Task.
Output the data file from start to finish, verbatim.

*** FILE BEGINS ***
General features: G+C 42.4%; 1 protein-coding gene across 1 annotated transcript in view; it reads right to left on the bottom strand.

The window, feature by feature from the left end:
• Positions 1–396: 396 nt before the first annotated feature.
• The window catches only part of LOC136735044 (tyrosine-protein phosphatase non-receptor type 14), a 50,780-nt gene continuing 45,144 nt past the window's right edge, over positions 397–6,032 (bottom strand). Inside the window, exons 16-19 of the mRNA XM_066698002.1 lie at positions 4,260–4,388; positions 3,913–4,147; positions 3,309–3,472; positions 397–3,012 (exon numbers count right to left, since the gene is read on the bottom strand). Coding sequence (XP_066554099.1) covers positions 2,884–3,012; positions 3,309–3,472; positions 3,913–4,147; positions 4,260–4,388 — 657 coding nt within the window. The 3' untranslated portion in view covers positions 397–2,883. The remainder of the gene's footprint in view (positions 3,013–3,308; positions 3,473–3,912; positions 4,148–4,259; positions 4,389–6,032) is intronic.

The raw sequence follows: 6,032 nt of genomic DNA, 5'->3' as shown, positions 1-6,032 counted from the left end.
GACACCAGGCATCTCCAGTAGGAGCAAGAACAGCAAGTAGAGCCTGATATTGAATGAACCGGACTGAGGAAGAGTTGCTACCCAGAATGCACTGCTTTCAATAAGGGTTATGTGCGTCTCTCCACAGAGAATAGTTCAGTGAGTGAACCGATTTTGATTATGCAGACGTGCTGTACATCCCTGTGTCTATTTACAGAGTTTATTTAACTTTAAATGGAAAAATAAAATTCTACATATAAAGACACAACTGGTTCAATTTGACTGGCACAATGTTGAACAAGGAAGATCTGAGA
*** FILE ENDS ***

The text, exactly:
General features: G+C 42.4%; 1 protein-coding gene across 1 annotated transcript in view; it reads right to left on the bottom strand.

The window, feature by feature from the left end:
• Positions 1–396: 396 nt before the first annotated feature.
• The window catches only part of LOC136735044 (tyrosine-protein phosphatase non-receptor type 14), a 50,780-nt gene continuing 45,144 nt past the window's right edge, over positions 397–6,032 (bottom strand). Inside the window, exons 16-19 of the mRNA XM_066698002.1 lie at positions 4,260–4,388; positions 3,913–4,147; positions 3,309–3,472; positions 397–3,012 (exon numbers count right to left, since the gene is read on the bottom strand). Coding sequence (XP_066554099.1) covers positions 2,884–3,012; positions 3,309–3,472; positions 3,913–4,147; positions 4,260–4,388 — 657 coding nt within the window. The 3' untranslated portion in view covers positions 397–2,883. The remainder of the gene's footprint in view (positions 3,013–3,308; positions 3,473–3,912; positions 4,148–4,259; positions 4,389–6,032) is intronic.

The raw sequence follows: 6,032 nt of genomic DNA, 5'->3' as shown, positions 1-6,032 counted from the left end.
GACACCAGGCATCTCCAGTAGGAGCAAGAACAGCAAGTAGAGCCTGATATTGAATGAACCGGACTGAGGAAGAGTTGCTACCCAGAATGCACTGCTTTCAATAAGGGTTATGTGCGTCTCTCCACAGAGAATAGTTCAGTGAGTGAACCGATTTTGATTATGCAGACGTGCTGTACATCCCTGTGTCTATTTACAGAGTTTATTTAACTTTAAATGGAAAAATAAAATTCTACATATAAAGACACAACTGGTTCAATTTGACTGGCACAATGTTGAACAAGGAAGATCTGAGA